In the digital age, one way for a brand to make itself relevant is to get social media traction. By that measure, plus-size retailer Lane Bryant Inc. is succeeding.
Lane Bryant Inc., which sells women’s clothing size 14 to 28, became a hot topic in social media after the company released an ad campaign featuring vamping, slightly-large supermodels in slinky lingerie, a not-so-subtle jab at Victoria’s Secret 2014 ads where ultrathin “angels” wore wings.
Hashtagged #ImNoAngel, the salvo from Lane Bryant’s CEO and President Linda Heasley aims to revitalize the flagging brand by cashing in on the growing “body-positive” movement.
In one day, #ImNoAngel garnered 30,000 Facebook and Twitter mentions, 85% of them positive, according to Folke Lemaitre, CEO and founder of Engagor, an analytics firm monitoring social media. Twitter followers were growing 4 percent a day. Activity was 80% women 25 to 44. The terms used most often: “redefining body image,” and “celebrates women.”
The ad’s four supermodels, wearing the Cacique lingerie line, suggestively whisper lines such as, “I mean honey, have you seen all this?” It aims at Victoria’s Secret’s “Perfect Body” campaign, which sparked petitions opposing the images. #ImNoAngel ads show some small rolls of flesh, and one model’s abdominal scar from ovarian cancer surgery.
“Our brand has begun to change the conversation of traditional notions of beauty,” CEO Heasley crowed in a press statement.
CEO of the Columbus, Ohio-based company since 2013, Heasley has brought a few designer “sub-brands” to Lane Bryant, and chic athletic wear. (Lane Bryant is a unit of Ascena Retail group, with 767 stores and 7,900 U.S. employees.) For decades, Lane Bryant was derided as a down-market mall staple selling outdated, stretchy, dowdy coverups. “It’s a new Lane Bryant,” Heasley told industry journal Racked. Previously at the Limited, she added Eloquii, a fast-fashion, runway-inspired line similar to Zara’s, in large sizes.
Capitalizing on the the “body-positive”movement is a good move for Lane Bryant, contends Ruth Bernstein, co-founder of YARD advertising agency, whose clients include Henri Bendel and Banana Republic. The campaign, after all, arrives as the the plus-size market is growing. Trendy, new entrants include Forever21, H&M, and Wet Seal. Calvin Klein, Ralph Lauren, Tommy Hilfiger and Michael Kors license their names to plus-size lines. Yet other big names, including Saks Fifth Avenue, have exited; plus-size brand Avenue went bankrupt.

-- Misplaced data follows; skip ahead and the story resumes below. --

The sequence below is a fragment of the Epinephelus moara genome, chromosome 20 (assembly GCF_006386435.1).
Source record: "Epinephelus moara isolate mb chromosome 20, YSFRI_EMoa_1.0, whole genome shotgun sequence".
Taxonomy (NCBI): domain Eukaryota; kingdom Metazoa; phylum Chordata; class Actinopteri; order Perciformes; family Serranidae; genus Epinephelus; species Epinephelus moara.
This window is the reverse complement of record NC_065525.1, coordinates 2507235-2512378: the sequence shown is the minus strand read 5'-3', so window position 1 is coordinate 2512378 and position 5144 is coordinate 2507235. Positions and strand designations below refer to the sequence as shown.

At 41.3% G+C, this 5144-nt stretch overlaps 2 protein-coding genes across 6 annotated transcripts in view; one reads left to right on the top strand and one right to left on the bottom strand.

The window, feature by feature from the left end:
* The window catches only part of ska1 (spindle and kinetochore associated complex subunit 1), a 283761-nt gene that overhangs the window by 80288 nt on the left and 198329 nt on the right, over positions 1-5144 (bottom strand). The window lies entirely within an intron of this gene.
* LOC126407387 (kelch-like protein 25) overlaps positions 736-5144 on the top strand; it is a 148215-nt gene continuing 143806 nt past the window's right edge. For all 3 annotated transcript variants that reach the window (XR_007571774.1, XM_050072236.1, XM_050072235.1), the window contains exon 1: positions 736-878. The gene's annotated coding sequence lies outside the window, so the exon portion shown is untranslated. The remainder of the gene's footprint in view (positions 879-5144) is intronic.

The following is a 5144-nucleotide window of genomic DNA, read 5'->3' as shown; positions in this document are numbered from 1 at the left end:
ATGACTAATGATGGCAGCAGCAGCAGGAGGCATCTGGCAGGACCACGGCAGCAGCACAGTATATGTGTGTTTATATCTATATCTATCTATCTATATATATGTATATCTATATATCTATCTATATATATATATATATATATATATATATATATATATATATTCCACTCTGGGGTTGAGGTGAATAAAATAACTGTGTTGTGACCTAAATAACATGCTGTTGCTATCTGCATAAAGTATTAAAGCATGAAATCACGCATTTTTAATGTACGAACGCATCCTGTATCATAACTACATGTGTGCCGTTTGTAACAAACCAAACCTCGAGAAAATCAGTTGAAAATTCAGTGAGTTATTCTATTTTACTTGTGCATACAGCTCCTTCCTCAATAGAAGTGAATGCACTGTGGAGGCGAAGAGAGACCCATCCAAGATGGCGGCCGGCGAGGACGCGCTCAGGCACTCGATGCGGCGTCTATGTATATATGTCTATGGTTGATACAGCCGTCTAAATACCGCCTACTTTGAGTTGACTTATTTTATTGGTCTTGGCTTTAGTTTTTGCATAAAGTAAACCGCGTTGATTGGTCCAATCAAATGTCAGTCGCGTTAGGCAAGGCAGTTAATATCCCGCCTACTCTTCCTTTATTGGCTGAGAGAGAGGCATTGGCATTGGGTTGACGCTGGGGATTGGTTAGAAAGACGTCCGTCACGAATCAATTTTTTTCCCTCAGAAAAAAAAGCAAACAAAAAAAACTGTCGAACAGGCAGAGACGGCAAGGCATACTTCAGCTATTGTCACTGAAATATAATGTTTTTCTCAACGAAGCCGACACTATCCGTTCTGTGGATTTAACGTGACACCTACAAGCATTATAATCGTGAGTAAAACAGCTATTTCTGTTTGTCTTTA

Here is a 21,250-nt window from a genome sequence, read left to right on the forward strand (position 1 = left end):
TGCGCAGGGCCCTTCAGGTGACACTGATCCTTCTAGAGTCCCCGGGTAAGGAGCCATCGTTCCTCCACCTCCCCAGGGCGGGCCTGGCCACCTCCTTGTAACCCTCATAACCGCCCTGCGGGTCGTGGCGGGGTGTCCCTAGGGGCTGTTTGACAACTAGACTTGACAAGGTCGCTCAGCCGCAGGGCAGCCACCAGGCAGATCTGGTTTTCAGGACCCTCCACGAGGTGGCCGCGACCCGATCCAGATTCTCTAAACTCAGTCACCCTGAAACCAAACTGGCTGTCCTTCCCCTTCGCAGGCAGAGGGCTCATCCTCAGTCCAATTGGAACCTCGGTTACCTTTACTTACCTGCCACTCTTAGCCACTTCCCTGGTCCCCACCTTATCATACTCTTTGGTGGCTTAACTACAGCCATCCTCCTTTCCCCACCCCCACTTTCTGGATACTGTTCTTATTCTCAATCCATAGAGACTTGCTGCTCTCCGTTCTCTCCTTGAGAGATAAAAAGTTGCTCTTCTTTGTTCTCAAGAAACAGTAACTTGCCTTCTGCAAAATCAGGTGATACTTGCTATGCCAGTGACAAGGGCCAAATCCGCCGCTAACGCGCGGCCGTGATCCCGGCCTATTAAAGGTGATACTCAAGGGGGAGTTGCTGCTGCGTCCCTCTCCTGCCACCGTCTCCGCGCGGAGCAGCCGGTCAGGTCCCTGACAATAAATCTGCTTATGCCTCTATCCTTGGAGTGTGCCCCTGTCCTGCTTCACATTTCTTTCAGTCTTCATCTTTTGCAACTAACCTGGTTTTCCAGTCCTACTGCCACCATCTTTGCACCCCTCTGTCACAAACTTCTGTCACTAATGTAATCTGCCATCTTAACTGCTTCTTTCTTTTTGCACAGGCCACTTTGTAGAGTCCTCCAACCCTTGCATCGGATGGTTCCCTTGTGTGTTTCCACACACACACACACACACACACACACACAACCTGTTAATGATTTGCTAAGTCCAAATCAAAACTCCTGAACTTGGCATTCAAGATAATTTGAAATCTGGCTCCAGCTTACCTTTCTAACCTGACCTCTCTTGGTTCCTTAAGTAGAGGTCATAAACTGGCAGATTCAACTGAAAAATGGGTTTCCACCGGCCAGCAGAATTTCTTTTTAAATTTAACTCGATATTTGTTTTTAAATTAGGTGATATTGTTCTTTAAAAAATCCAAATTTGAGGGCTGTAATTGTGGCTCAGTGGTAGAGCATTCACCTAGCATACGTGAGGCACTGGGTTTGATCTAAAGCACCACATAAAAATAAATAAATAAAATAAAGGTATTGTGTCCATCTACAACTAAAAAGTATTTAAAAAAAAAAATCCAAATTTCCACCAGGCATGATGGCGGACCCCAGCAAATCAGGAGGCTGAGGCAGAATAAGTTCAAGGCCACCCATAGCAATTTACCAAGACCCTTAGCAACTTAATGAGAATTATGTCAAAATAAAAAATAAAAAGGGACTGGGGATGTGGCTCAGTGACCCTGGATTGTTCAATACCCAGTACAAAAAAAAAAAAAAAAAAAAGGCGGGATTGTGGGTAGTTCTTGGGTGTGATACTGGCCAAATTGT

The problem is not a lack of large women: 64% of U.S. women are overweight, the Centers for Disease Control and Prevention says. Half of U.S. women wear size 14 or larger, and they hold about one-third of women’s overall apparel purchasing power—about $17.5 billion a year, says retail analysts NPD Group. Small niche companies addressing this market have seen sales rise 31% in the past two years, helped by a tidal wave of plus-fashion bloggers — some with branded clothing lines.
Lane Bryant’s CEO has noticed. “I love going on bloggers’ sites,” Heasley told Biz Journal. “They teach me every day how we should be thinking about this.” And perhaps selling like this: curvy blogger Gabbi Gregg’s “fatkinis” – large two-piece suits — went viral in 2013 and 2014 and sold out in an hour.
Fatkinis and #ImNoAngel are the latest wave in the body-positive movement, built on decades of feminist research showing the harmful effects of media images of rail-thin women. Dove’s landmark “Real Beauty” campaign, begun in 2004, took it mainstream, posing non-professionals in their underwear, eventually getting 65 million YouTube views.
Still, Lane Bryant might have a tougher road. Studies show, for instance, that larger models don’t actually make women feel better. And some in the curvy community bemoaned the cat fight aspect of the campaign. “I don’t believe that as plus size women we must be pitted against mainstream ideals to be seen as beautiful,” plus-size fashion blogger Sarah Conley said.
It remains to be seen whether Lane Bryant can parlay this social media buzz into sales. “Consumers are intrigued,” says Engagor’s Lemaitre. “But it will be up to the company to deliver.”